A new high-tech remote controlled helicopter, the ‘OktoKopter’, will map fragile coastal moss beds in Antarctica this summer.

In scenes reminiscent of a James Bond movie, the eight rotor helicopter, equipped with cameras and sensors will sweep the Antarctic skies.

But this unmanned aerial vehicle, developed by University of Tasmania researchers Arko Lucieer and Darren Turner, in collaboration with the Australian Antarctic Division, will have science rather than world domination in its sights.

The remote controlled machine, about 20 times smaller than a real helicopter, will use remote sensing techniques to monitor the impact of changes in temperature, wind speed and UV-B radiation on moss beds at Casey station.

Project leader, Dr Lucieer said the OktoKopter was built in Germany but adapted by the Tasmanian team for the Antarctic project.

“The OktoKopter is equipped with visible colour, near-infrared and thermal-infrared cameras as well as an autopilot system that allows it to fly to pre-programmed GPS waypoints,” Dr Lucieer said.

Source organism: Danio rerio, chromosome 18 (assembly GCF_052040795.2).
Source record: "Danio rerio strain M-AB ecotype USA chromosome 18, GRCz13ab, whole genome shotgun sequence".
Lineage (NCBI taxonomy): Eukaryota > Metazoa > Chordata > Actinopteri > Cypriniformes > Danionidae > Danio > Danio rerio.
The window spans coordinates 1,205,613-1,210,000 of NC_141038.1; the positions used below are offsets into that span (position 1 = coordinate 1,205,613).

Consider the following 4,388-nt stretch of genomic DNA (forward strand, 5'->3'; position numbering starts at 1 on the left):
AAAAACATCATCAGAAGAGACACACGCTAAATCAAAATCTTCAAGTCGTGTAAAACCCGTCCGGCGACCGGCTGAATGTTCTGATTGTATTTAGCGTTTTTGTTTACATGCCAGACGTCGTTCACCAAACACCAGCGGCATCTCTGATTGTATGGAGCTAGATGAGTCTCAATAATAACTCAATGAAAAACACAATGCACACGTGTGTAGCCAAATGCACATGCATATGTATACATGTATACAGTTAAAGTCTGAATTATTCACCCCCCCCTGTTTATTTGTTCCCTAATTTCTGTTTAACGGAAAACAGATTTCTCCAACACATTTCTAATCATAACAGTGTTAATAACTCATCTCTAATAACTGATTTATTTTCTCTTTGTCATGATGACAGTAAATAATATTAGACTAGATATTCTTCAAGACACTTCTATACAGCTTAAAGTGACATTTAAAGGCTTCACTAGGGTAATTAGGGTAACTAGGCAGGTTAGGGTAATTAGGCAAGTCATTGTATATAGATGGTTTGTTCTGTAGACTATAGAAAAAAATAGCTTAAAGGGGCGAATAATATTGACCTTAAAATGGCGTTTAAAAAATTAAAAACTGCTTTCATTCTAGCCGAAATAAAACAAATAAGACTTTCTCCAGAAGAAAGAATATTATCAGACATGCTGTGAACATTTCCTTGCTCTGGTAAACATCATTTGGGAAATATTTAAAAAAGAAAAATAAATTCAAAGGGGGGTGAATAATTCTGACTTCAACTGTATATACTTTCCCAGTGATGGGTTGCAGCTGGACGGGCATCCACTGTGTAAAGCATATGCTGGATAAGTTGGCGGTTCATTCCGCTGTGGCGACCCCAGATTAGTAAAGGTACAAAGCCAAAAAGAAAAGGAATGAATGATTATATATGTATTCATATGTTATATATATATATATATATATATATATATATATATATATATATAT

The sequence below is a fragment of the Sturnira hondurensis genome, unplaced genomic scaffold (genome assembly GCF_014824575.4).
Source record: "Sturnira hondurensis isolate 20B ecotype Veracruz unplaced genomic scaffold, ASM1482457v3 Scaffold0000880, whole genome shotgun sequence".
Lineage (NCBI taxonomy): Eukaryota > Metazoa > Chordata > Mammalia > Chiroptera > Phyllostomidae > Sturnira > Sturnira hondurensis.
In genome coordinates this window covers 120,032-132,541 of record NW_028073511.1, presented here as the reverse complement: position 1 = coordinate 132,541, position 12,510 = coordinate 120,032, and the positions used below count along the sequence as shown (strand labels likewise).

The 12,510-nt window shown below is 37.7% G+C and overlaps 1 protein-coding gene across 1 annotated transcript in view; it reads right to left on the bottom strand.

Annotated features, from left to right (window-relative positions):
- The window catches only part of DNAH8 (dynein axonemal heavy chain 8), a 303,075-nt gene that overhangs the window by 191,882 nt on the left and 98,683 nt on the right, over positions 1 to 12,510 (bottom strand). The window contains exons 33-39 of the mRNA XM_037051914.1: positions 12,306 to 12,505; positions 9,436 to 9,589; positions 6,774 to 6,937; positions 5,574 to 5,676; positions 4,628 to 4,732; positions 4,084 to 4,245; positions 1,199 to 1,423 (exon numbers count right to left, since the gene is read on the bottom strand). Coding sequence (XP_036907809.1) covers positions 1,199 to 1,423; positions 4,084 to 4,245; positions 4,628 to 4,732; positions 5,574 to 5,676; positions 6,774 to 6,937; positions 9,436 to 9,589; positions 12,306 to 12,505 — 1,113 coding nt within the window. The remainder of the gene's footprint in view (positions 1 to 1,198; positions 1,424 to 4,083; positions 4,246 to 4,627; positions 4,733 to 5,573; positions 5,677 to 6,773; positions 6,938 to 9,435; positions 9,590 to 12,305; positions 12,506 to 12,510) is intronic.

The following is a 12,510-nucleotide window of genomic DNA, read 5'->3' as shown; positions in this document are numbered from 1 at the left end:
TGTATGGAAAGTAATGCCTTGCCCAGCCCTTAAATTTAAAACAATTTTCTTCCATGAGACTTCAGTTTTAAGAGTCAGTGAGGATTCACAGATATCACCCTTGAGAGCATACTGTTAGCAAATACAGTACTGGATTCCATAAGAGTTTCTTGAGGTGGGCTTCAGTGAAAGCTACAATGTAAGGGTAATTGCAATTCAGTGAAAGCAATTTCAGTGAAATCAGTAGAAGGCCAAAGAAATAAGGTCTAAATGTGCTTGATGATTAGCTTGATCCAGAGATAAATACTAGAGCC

“This will allow us to produce a detailed digital elevation model of the terrain and collect ultra-high resolution imagery down to a resolution of one centimetre.”

A recent collaborative research project at Casey station has found a distinct die-back of the moss beds, with large patches of dead brown vegetation appearing throughout the area.

“The OktoKopter will help us to determine which terrain is supporting the healthy moss and which areas are dying off,” Antarctic Division Botanist, Dana Bergstrom said.

“The significance of moss is that it can serve as an indicator of climate change as it grows very slowly, preserving a climate record along its shoots. The Antarctic moss beds are essentially miniature versions of old-growth forests in Australia.

“So if we can accurately date these mosses and also map their extent it means we will be able to see what has happened with the climate in the past decades and predict how it may change into the future,” she said.

This is the second year of the project; last summer Dr Lucieer used a standard remote controlled helicopter for the remote sensing work, but after issues with stability and accuracy he started using the OktoKopter system for his remote sensing research.

Dr Lucieer will use the OktoKopter in Antarctica in February next year.

Collaborative partners include the Australian Antarctic Division, Australian National University, Wollongong University and the University of Tasmania.